Behind the Art – Robert Beatty

Robert Beatty is an extremely talented artist and musician from Lexington, Kentucky. Beatty is the vision behind the highly celebrated artwork for Currents by  Tame Impala and VEGA INTL. Night School by Neon Indian. He also created the cover art for the Boston Creative Jazz Scene. Robert took some time out of his busy schedule to speak with us.

When did you decide you wanted to be an artist? What inspired you?

I’ve made art as long as I can remember and I’ve always known that that’s what I wanted to do. I grew up in a small Kentucky town before the internet, so as a kid I was into the weirdest stuff that was easily accessible- Mad Magazine, Monty Python, whatever weird stuff I could find in the encyclopedia or on cable TV. I have always been very investigative and I’m always looking for new inspiration so I pretty quickly gravitated towards more out there stuff.

How did you get into creating album covers? What was your first project like?

I started doing record covers for bands I played in; starting out with Hair Police and Burning Star Core and my solo project Three Legged Race. From there friends I had met through touring started asking me to do art for their records. All of my early covers were for people I already knew, which made the transition very natural.

What is your process for creating album covers?

Usually I’ll talk with the artist to see what they have in mind and then start sketching things out to get a basic idea and then go from there. Sometimes I’ll pull ideas from my sketchbooks or sometimes things just start to come together on their own from listening to the music. The process varies widely from project to project though.

 What has been your favorite album to create?




The Neon Indian artwork that I worked on this year was very fun to work on. It’s not necessarily something I would have done on my own, but I got to create a ridiculous and strange language of images that we then arranged into the different single covers and album artwork. As far as my favorite covers I’ve done I still really love the Brad Laner “Nearest Suns” art and the cover I did for AIDS WOLF’s final LP.

With the huge success of the Tame Impala album cover has the phone being ringing off the hook so to speak?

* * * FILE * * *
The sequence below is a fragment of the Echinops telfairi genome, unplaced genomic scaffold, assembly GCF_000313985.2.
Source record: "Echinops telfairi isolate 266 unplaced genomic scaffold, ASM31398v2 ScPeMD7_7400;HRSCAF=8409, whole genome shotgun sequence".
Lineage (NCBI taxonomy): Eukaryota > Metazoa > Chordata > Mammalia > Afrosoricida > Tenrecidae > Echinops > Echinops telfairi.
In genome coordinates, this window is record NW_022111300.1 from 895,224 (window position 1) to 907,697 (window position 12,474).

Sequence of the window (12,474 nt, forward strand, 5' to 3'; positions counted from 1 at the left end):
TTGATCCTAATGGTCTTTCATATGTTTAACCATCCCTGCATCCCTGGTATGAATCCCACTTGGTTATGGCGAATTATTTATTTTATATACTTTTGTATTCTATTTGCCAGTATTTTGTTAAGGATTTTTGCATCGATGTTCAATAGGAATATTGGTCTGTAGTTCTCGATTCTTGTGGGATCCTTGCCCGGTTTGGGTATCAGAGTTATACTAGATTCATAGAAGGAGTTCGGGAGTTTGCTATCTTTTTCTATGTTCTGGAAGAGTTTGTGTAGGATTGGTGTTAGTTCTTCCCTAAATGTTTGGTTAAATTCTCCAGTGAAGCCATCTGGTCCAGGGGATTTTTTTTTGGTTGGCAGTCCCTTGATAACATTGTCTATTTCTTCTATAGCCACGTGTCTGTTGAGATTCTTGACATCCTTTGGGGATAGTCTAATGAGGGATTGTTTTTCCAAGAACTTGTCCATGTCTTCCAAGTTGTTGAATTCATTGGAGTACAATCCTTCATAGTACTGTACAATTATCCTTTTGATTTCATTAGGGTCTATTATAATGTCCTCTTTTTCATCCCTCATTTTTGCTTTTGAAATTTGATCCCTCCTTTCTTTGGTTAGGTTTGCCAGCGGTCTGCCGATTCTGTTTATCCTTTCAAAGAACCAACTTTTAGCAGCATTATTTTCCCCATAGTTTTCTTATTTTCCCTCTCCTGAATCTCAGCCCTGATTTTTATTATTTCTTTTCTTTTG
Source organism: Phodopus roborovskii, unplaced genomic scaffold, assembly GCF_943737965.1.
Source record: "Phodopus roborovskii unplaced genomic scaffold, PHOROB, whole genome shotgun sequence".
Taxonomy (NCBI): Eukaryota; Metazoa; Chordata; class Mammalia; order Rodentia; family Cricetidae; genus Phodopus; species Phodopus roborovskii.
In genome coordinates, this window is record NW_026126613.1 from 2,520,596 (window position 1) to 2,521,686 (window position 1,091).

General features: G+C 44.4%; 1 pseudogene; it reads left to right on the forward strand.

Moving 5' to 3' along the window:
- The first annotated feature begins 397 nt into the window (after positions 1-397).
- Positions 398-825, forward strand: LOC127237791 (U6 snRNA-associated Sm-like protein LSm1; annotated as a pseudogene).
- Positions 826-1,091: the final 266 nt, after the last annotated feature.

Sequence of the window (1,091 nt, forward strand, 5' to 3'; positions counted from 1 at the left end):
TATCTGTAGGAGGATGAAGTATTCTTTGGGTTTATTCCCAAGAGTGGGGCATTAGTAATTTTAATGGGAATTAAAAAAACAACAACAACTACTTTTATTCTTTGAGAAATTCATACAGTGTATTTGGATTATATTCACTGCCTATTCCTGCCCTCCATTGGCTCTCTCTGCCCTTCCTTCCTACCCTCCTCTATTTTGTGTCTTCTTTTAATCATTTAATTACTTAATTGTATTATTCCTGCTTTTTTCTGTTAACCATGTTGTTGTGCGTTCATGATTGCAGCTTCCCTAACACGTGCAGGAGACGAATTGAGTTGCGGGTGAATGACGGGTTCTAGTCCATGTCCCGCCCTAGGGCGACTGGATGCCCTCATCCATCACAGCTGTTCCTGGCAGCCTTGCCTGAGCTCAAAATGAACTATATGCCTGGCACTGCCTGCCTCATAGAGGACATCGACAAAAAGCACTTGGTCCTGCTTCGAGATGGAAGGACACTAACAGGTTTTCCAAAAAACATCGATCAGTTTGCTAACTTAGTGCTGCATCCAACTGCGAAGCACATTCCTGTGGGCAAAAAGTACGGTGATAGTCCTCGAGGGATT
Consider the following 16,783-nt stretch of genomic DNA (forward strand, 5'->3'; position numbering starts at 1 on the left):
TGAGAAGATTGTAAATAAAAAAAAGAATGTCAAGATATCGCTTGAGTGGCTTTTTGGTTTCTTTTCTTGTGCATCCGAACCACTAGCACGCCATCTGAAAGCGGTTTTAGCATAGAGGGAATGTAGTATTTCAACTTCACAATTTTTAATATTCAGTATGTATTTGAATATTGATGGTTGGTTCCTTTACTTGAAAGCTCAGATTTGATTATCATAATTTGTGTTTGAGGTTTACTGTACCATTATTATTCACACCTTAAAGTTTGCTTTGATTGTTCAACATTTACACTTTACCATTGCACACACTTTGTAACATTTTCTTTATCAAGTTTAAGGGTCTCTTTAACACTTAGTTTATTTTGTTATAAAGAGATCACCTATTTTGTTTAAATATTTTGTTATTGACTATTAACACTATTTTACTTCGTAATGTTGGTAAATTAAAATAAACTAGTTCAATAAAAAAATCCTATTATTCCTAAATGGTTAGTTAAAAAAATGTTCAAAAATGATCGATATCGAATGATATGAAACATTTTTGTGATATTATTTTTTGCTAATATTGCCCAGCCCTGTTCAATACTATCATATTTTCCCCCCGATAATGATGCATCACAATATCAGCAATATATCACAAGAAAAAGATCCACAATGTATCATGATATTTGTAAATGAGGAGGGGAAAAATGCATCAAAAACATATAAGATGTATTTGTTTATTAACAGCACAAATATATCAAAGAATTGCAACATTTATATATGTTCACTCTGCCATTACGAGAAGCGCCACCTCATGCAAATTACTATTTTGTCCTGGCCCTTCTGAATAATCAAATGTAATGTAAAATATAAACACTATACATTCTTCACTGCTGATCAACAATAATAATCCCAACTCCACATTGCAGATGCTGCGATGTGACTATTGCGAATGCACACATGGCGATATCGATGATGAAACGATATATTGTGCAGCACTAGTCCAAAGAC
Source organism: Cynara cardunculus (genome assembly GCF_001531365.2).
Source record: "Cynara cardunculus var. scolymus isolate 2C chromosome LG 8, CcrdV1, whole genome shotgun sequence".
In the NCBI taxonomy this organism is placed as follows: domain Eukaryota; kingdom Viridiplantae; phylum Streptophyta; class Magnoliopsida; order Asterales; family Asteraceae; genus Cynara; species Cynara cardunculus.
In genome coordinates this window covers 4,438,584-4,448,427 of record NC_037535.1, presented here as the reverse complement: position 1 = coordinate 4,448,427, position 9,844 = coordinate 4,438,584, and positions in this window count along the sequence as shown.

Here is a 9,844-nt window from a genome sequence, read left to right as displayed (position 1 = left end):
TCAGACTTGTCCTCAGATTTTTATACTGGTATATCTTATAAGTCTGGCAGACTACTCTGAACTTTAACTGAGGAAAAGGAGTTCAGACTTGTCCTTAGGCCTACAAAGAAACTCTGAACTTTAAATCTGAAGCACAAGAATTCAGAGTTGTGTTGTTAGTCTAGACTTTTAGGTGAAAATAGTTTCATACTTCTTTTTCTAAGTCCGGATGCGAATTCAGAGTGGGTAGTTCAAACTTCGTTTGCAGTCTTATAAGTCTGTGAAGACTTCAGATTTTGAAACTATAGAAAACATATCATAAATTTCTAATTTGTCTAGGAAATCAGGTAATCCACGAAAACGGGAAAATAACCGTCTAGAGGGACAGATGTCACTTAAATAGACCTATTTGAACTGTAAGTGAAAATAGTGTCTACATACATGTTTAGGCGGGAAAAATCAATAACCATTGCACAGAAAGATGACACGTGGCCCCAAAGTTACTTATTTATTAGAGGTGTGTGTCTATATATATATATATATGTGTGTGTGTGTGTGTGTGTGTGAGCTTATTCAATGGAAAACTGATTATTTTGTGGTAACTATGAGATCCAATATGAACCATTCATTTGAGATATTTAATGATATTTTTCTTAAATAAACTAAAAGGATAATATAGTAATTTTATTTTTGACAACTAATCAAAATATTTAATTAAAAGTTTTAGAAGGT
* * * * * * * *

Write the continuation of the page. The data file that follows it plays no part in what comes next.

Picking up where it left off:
The response to the Tame Impala artwork has been overwhelming at times. The reception from fans has been really amazing, I try to respond to every email, but it’s tough to keep up. I’m definitely staying busy and have no shortage of potential album projects, but I’ve actually been trying to take some time to focus on some of my own projects- an art book of all new material, some video work, some music, and some artwork for some upcoming gallery exhibitions.

You are also a musician. Tell us about some of the bands you are playing with or have played with in the past. Does this correlate at all with the artwork you do?




I have a solo project called Three Legged Race ( Lately I’ve been calling it “volatile mixed fidelity electronic music.” The music I perform and record varies widely, but it’s mostly rooted in live electronics and improvisation which is then collaged together; musique concrete collage style.

I also play in the band Hair Police and a few other projects that aren’t as active as Three Legged Race.

What do you have planned for the future?


I’m currently working on finishing up an art book that will be coming out later this year, making some music for a couple upcoming records, getting ready to play a few shows in Europe in the spring, and making art for a few art shows coming up. I also just started a small label called AHEM Editions ( so I’ve been enjoying getting a few releases planned out for this year.

What are your top 5 favorite albums?

Not neccesarily top 5 of all time as that’s basically impossible for me, but here are 5 that I come back to often and have been listening to a lot lately.

Herbie Hancock “Sextant”

White Noise “An Electric Storm”

The Incredible String Band “Hangman’s Beautiful Daughter”

Maher Shalal Hash Baz “Blues Du Jour”

Nuno Canavarro “Plux Quba”

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